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1) When I lived in Nigeria, the top reason for road accidents was illiteracy. The connection? Because an illiterate person cannot pass a driver’s test, they need to buy their licences from the officials under the table. From the official’s point of view, there is no point in trying to apply the law because few people read well enough to pass the test. Trying to evoke the concepts of “gun control” or “the right to bear arms” in this context misses the point.

2) Guns are very expensive. The preferred method of killing your neighbour in Africa is to hack them to death with a machete. (See Rwanda.) However, Sudan is generally heavily armed anyway.

3) Anyone who refers to “black” vs “arab” when discussing Sudan has never met anyone from a “black” or “arab” group. Or they have, and are deliberately misusing key words calculated to evoke emotional responses in americans.

From the Guardian, much better informed on international issues than the National Review:
http://observer.guardian.co.uk/international/story/0,,1268647,00.html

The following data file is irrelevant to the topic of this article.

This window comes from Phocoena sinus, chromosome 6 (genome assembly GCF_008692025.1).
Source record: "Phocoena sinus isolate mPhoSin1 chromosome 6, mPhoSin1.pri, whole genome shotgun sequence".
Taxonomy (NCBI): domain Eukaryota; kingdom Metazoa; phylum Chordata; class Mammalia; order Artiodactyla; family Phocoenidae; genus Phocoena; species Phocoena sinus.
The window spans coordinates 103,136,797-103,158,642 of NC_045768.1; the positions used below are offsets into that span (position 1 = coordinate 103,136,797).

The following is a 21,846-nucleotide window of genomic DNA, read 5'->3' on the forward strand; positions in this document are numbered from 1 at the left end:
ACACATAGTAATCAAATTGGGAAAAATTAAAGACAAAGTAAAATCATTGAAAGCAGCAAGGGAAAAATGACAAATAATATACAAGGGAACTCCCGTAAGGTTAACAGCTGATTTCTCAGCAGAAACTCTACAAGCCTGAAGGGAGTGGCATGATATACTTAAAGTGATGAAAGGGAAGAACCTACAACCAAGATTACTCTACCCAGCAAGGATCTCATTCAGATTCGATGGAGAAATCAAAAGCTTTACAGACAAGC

The Darfur war erupted early last year, when two armed movements – Sudan Liberation Army and the Justice and Equality Movement – began a rebellion against a government in Khartoum that had neglected their region.

In response, the government mobilised, armed and directed a militia, known as Janjaweed (‘rabble’ or ‘outlaws’ in local dialect), using scorched earth, massacre and starvation as cheap counter-insurgency weapons. The UN has described Darfur as ‘the world’s worst humanitarian crisis’. On Friday, the US Congress described it as ‘genocide’. The British government is considering sending in 5,000 troops.

Characterising the Darfur war as ‘Arabs’ versus ‘Africans’ obscures the reality. Darfur’s Arabs are black, indigenous, African and Muslim – just like Darfur’s non-Arabs, who hail from the Fur, Masalit, Zaghawa and a dozen smaller tribes.

*** *** ***

As you can see from my sharing of Jean-François’ post, I value diversity. But I wonder sometimes. From a review of “The Wisdom of Crowds” http://www.powells.com/review/2004_06_24 :

“Diversity is usually good, above all because it allows groups to acquire more information. But what is needed is not diversity as such, but diversity of the right kind. NASA’s judgment would not have been improved if the relevant officials had included members of the Flat Earth Society, or people who believed that aliens are among us or that space flight is simply impossible.”

[originally transmitted by e-mail August 19, 2004]